The Anatomy and Biology of the Human Skeleton
8.5 x 11, 304 pp.
167 plates., 15 line drawings.
Pub Date: 06/01/1988
Price:        $39.95 x


Published by Texas A&M University Press

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The Anatomy and Biology of the Human Skeleton

By D. Gentry Steele and Claud A. Bramblett

This handsome volume is the first photographically illustrated textbook to present for both the student and the working archaeologist the anatomy of the human skeleton and the study of skeletal remains from an anthropological perspective. It describes the skeleton as not just a structure, but a working system in the living body. The opening chapter introduces basics of osteology, or the study of bones, the specialized and often confusing terminology of the field, and methods for dealing scientifically with bone specimens. The second chapter covers the biology of living bone: its structure, growth, interaction with the rest of the body, and response to disease and injury. The remainder of the book is a head-to-foot, structure-by-structure, bone-by-bone tour of the skeleton. More than 400 photographs and drawings and more than 80 tables illustrate and analyze features the text describes. In each chapter structures are discussed in detail so that not only can landmarks of bones be identified, but their functions can be understood and their anomalies identified as well. Each bone's articulating partners are listed, and the sequence of ossification of each bone is presented. Descriptive sections are followed by analyses of applications: how to use specific bones to estimate age, stature, gender, biological affinities, and state of health at the time of the individual's death. Anthropologists, archaeologists, and paleontologists as well as physicians, medical examiners, anatomists, and students of these disciplines will find this an invaluable reference and textbook.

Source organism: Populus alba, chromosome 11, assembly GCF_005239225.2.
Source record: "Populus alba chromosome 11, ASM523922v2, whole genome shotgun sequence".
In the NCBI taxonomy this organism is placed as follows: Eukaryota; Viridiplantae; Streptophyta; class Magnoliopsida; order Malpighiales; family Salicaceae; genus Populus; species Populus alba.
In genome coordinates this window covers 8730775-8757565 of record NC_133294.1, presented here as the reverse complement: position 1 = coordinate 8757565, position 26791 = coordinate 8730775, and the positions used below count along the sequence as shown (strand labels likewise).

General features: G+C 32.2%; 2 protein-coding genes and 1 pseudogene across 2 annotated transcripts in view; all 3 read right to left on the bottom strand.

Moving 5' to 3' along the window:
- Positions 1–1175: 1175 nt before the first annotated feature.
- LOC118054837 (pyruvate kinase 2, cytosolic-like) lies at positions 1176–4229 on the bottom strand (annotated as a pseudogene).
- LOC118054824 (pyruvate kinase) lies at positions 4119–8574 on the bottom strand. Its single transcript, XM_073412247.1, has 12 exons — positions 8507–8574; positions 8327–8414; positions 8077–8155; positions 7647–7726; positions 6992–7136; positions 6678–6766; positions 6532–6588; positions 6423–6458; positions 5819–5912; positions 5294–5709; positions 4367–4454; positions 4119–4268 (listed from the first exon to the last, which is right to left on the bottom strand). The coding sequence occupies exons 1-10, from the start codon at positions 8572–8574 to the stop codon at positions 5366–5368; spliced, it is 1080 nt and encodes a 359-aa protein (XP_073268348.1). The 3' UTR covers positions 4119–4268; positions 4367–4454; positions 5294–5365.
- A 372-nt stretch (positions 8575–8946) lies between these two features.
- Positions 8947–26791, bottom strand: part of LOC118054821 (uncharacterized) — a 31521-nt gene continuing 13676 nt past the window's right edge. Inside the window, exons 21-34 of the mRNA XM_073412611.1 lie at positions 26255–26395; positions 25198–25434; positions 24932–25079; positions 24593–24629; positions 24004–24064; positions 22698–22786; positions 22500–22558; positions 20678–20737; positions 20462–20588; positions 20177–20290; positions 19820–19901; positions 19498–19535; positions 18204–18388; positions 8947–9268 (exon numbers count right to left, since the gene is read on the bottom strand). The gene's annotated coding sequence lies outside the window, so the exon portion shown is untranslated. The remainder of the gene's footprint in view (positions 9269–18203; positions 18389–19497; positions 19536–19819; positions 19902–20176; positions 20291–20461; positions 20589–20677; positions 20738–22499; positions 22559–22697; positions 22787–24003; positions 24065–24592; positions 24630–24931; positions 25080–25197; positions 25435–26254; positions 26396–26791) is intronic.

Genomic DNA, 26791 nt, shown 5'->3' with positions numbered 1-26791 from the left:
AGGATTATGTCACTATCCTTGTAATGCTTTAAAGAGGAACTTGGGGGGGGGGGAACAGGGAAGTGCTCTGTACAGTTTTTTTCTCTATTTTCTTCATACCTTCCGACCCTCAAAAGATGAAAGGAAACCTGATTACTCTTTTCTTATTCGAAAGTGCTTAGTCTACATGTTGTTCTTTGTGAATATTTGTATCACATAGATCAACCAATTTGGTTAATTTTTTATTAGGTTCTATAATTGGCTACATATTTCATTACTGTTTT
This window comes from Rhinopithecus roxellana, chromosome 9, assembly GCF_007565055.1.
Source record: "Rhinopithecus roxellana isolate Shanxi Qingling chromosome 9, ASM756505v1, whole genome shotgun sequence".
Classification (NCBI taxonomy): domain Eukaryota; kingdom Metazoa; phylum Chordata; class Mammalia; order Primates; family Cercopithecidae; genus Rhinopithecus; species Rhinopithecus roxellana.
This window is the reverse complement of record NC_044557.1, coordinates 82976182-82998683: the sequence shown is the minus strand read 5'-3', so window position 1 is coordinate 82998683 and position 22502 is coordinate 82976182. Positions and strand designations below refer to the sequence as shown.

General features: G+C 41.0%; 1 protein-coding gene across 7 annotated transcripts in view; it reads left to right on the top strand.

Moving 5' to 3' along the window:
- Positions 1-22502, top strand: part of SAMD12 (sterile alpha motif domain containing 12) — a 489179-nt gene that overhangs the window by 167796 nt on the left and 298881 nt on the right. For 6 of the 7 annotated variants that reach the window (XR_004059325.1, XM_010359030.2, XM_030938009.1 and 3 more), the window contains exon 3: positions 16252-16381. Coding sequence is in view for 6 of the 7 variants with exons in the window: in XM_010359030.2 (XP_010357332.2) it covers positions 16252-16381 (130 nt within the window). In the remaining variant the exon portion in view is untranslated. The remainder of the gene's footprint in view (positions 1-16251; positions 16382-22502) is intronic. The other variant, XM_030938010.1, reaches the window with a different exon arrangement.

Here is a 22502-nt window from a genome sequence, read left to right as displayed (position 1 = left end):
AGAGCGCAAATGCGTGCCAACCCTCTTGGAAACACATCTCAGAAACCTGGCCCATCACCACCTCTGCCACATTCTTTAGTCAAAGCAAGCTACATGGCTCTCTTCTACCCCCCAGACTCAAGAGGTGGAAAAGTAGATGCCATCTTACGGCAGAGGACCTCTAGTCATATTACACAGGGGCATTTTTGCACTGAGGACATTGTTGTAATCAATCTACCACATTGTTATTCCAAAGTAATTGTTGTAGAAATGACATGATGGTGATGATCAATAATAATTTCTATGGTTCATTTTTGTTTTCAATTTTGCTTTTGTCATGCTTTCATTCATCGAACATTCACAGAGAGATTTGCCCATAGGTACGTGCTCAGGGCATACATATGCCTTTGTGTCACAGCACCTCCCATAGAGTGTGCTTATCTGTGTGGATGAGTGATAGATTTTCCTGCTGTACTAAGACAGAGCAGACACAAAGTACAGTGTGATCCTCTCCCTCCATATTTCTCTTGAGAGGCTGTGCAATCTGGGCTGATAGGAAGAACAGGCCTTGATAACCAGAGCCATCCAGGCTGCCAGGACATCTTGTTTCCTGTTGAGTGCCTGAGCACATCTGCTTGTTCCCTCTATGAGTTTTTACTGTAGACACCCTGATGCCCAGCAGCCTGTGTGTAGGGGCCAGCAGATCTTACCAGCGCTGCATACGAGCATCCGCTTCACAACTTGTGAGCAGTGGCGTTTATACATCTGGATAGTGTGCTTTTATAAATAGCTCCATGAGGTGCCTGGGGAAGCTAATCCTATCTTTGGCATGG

D. Gentry Steele is a professor emeritus of anthropology, Texas A&M University.Claud A. Bramblett is professor of anthropology, University of Texas at Austin.

What Readers Are Saying:

"This attractive volume is destined to be one of the best handbooks for skeletal analysis. . . . Steele and Bramblett have assembled more information about methodological issues related to skeletal inference than is available in any other recently published source. . . . The book is illustrated with more than 400 high-quality photographs. . . . This book is clearly and interestingly written, and conveniently arranged so that it can be use either as a reference for the professional, or as a textbook. . . . The book deals exclusively with human skeletal anatomy. Within this area, it is exceptionally good. . . . Current volumes are written either as reference manuals or as undergraduate textbooks. This volume combines the best features of both approaches. It is a superb book." --Academic Press Limited, Journal of Human Evolution

" . . . a welcome addition to the literature. Its scope is broad, its coverage is thorough, and its presentation is clear." --Plains Anthropologist, Vol. 35

" . . . the quality of the photographs is . . . excellent. . . . The strengths of this book lie in its systematic organization, its attention to anatomical detail, and the excellent bibliography. . . . it will also be useful for anyone dealing in human skeletal analysis. Steele and Bramblett have provided a very welcome addition to the osteology literature." --American Journal of Physical Anthropology

"The introductory chapters on skeletal anatomy and bone biology far surpass many existing human osteology manuals. The heart of the book, the chapters on individual bones, is better than many available volumes in that the authors present ossification and age changes, common variations, and general information on gender, health, and biological affinities." --American Antiquity


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